Goals, Garden, and Great-Grandfather

Today was my final day working for the State of Maryland.  It has been a good 3.5 years but my heart and soul were suffering.  I will miss my boss and colleagues but not the spreadsheets (I feel like I said this before, Ha!). My next steps are scary but they should be more exciting than 8 hours in a cube.  I am fortunate to have the opportunity to follow my dreams and start a career based in something I am passionate about.

I create a goal list every year.  I don’t make it public, and it has sat by my computer in my cube for the past 3 months.IMG_1531

I am amazed that I have completed the fist 3 goals already, and Nick has a plane ticket for June (he is deathly afraid of flying).

My Health Coaching journey is in its second week and I am focusing on getting people to grow their own food to have a sense of pride and control in their health.  I’m starting with my own garden, which though lots of drama, we finally got assigned yesterday.


We have acquired plot 2B – about the width of the little fence and half way to the parking lot.  I need to actually measure it to see how many plants I can fit in there but here is my wish list:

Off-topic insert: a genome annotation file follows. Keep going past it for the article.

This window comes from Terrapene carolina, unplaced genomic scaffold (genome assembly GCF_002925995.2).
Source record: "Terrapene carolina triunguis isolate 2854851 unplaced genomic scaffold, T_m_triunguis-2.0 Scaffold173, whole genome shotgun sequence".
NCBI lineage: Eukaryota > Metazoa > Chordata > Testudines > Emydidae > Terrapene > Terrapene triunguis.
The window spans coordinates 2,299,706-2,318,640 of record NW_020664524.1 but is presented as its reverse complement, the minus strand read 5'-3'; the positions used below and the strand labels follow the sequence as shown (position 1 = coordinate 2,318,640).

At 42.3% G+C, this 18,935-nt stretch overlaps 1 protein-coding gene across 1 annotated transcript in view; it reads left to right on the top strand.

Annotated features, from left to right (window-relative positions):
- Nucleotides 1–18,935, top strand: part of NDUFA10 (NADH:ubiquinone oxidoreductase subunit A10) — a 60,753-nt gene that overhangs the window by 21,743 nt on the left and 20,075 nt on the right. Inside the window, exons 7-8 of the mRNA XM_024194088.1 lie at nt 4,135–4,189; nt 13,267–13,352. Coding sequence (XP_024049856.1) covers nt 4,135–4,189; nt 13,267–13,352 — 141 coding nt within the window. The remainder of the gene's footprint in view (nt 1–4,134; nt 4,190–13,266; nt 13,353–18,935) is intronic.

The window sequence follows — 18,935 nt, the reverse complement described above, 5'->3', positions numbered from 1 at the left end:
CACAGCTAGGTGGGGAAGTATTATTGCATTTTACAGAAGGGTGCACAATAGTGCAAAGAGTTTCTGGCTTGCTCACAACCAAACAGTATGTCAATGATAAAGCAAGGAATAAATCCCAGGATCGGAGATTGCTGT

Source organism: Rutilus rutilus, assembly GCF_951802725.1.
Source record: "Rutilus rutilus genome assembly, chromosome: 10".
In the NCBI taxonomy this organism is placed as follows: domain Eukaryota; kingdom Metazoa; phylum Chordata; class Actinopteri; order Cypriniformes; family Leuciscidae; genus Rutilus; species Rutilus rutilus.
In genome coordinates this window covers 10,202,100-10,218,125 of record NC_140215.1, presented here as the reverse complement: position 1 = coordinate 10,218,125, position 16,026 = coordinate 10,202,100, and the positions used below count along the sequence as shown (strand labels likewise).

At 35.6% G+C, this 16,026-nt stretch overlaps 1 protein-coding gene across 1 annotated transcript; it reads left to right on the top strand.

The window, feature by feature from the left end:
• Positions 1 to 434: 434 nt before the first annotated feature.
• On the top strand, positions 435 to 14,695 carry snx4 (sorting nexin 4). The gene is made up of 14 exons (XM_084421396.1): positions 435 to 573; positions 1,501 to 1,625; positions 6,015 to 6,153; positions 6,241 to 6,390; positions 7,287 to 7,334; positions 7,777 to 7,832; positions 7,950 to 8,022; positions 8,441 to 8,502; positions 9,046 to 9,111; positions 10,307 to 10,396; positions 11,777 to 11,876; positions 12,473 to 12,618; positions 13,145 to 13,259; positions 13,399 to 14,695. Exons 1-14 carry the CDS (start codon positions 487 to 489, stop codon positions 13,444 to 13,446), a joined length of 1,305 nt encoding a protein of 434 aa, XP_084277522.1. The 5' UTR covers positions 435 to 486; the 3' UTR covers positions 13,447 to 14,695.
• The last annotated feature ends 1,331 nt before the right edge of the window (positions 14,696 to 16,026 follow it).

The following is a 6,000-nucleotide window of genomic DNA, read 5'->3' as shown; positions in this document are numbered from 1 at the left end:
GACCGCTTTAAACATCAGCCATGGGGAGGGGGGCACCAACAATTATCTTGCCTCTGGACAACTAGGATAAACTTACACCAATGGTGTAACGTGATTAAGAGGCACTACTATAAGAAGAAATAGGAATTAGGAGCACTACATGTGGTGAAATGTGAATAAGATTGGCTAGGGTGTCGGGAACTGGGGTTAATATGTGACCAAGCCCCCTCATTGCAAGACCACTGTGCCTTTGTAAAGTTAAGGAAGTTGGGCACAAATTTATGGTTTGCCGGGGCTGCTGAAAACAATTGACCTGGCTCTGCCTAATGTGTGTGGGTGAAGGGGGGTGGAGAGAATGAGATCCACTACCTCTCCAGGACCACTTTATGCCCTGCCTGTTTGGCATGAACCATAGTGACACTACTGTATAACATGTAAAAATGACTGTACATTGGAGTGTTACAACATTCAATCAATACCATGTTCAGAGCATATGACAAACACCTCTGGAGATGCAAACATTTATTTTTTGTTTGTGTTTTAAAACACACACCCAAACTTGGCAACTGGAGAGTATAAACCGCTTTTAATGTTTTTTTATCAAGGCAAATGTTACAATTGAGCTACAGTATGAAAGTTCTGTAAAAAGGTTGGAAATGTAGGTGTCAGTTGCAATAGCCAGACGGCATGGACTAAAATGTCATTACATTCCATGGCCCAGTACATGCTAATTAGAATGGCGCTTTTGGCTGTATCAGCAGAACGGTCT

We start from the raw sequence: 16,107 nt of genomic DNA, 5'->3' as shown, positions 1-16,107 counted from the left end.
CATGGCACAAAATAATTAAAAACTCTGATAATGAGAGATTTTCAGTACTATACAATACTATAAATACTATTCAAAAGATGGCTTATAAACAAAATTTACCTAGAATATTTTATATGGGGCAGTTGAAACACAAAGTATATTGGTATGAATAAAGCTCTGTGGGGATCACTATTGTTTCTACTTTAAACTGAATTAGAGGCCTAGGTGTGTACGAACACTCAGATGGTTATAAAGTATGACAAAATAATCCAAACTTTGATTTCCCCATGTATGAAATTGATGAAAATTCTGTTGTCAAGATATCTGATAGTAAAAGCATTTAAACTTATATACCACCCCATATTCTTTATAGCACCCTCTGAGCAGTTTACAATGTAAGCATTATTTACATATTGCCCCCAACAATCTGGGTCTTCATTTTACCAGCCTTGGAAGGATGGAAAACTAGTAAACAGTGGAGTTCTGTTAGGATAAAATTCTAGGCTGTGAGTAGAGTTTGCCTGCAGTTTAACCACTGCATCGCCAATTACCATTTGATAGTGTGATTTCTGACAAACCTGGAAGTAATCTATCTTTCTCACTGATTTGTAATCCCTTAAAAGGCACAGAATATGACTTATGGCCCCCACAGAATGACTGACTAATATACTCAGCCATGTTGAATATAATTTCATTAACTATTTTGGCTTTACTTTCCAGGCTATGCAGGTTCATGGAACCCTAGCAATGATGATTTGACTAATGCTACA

• pole beans
  • cucumbers
  • zucchini
  • tomatoes – cherry and heirloom
  • peppers – sweet and jalapeno
  • eggplant
  • beets
  • kale
  • spinach
  • lettuce
  • carrots
  • parsley, basil, rosemary, mint, cilantro

It seems to be a lot but there won’t be a ton of each and I have done a bunch of research this year on spacing and how to plant them in a raised bed.

I am trying to channel my inner agrarian maternal lineage.  My Great-Grandfather on my mother’s side was a farmer and represented Iowa in the US Senate from 1913-1945.  Now he did have mainly cows, but I think back in the day there was no such thing as a single crop farm.

I leave you with a poem he wrote during his time in the Senate – it reminds me of the early days before the farm bill with Butz and the New Deal was still law.

Farmer in Assembly

How dear to my heart is the lure of the farmyard,

With the grass growing green and the buds on the swell;

Makes me want to get out of this old legislature-

But the time of adjournment seems as far off as May.

We work mighty hard to make laws for the people;

The folks who are watching us think it’s all sham.

The people at home keep on sending petitions

Which if they only knew it don’t amount to a cent.

I guess I’ll just leave this uninteresting session;

They can run the blamed thing without me, hit or miss.

Bills?  I eat’em and dream of ‘em;

yes, and I spend ‘em.

But here my stenographer comes for a letter!

– Walter H. Beam